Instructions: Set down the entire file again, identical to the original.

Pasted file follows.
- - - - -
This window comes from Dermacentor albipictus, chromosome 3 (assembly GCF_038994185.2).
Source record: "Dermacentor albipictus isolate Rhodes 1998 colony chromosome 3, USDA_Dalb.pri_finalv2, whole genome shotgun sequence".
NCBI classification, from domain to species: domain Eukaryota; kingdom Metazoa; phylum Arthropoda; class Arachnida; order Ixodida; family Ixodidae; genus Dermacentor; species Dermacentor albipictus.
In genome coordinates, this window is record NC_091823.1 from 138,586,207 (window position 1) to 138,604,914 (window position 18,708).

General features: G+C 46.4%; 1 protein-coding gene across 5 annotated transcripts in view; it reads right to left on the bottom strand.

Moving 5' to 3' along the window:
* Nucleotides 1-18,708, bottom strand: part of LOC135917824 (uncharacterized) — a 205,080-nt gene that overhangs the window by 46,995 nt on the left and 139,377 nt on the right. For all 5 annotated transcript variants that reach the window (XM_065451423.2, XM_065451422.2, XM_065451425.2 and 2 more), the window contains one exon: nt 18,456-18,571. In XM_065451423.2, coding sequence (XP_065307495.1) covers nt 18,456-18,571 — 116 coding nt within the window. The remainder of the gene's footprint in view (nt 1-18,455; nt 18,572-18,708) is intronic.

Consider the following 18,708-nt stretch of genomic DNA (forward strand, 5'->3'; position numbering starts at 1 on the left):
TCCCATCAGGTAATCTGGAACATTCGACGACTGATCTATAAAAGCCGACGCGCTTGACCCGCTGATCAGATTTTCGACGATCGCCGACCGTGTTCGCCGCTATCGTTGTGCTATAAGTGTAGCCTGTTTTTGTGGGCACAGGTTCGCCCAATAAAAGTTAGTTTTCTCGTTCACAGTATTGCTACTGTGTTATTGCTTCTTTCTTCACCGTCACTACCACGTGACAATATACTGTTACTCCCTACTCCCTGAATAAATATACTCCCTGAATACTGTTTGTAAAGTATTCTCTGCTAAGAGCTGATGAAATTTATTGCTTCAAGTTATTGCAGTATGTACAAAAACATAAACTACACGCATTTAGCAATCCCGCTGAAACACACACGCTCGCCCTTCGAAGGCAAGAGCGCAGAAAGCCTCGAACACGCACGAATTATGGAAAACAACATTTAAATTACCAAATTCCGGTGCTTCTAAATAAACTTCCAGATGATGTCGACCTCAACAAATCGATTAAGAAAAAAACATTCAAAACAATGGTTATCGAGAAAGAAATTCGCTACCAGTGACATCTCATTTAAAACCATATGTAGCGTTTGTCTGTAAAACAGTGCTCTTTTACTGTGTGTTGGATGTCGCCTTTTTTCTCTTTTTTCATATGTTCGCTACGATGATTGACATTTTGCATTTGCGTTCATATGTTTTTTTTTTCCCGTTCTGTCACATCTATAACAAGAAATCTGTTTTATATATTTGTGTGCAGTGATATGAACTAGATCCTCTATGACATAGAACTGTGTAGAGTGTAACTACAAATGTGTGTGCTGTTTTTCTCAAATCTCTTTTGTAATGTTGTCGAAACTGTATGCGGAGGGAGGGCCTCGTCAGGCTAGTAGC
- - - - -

This window comes from Dermacentor albipictus, chromosome 3 (assembly GCF_038994185.2).
Source record: "Dermacentor albipictus isolate Rhodes 1998 colony chromosome 3, USDA_Dalb.pri_finalv2, whole genome shotgun sequence".
NCBI classification, from domain to species: domain Eukaryota; kingdom Metazoa; phylum Arthropoda; class Arachnida; order Ixodida; family Ixodidae; genus Dermacentor; species Dermacentor albipictus.
In genome coordinates, this window is record NC_091823.1 from 138,586,207 (window position 1) to 138,604,914 (window position 18,708).

General features: G+C 46.4%; 1 protein-coding gene across 5 annotated transcripts in view; it reads right to left on the bottom strand.

Moving 5' to 3' along the window:
* Nucleotides 1-18,708, bottom strand: part of LOC135917824 (uncharacterized) — a 205,080-nt gene that overhangs the window by 46,995 nt on the left and 139,377 nt on the right. For all 5 annotated transcript variants that reach the window (XM_065451423.2, XM_065451422.2, XM_065451425.2 and 2 more), the window contains one exon: nt 18,456-18,571. In XM_065451423.2, coding sequence (XP_065307495.1) covers nt 18,456-18,571 — 116 coding nt within the window. The remainder of the gene's footprint in view (nt 1-18,455; nt 18,572-18,708) is intronic.

Consider the following 18,708-nt stretch of genomic DNA (forward strand, 5'->3'; position numbering starts at 1 on the left):
TCCCATCAGGTAATCTGGAACATTCGACGACTGATCTATAAAAGCCGACGCGCTTGACCCGCTGATCAGATTTTCGACGATCGCCGACCGTGTTCGCCGCTATCGTTGTGCTATAAGTGTAGCCTGTTTTTGTGGGCACAGGTTCGCCCAATAAAAGTTAGTTTTCTCGTTCACAGTATTGCTACTGTGTTATTGCTTCTTTCTTCACCGTCACTACCACGTGACAATATACTGTTACTCCCTACTCCCTGAATAAATATACTCCCTGAATACTGTTTGTAAAGTATTCTCTGCTAAGAGCTGATGAAATTTATTGCTTCAAGTTATTGCAGTATGTACAAAAACATAAACTACACGCATTTAGCAATCCCGCTGAAACACACACGCTCGCCCTTCGAAGGCAAGAGCGCAGAAAGCCTCGAACACGCACGAATTATGGAAAACAACATTTAAATTACCAAATTCCGGTGCTTCTAAATAAACTTCCAGATGATGTCGACCTCAACAAATCGATTAAGAAAAAAACATTCAAAACAATGGTTATCGAGAAAGAAATTCGCTACCAGTGACATCTCATTTAAAACCATATGTAGCGTTTGTCTGTAAAACAGTGCTCTTTTACTGTGTGTTGGATGTCGCCTTTTTTCTCTTTTTTCATATGTTCGCTACGATGATTGACATTTTGCATTTGCGTTCATATGTTTTTTTTTTCCCGTTCTGTCACATCTATAACAAGAAATCTGTTTTATATATTTGTGTGCAGTGATATGAACTAGATCCTCTATGACATAGAACTGTGTAGAGTGTAACTACAAATGTGTGTGCTGTTTTTCTCAAATCTCTTTTGTAATGTTGTCGAAACTGTATGCGGAGGGAGGGCCTCGTCAGGCTAGTAGC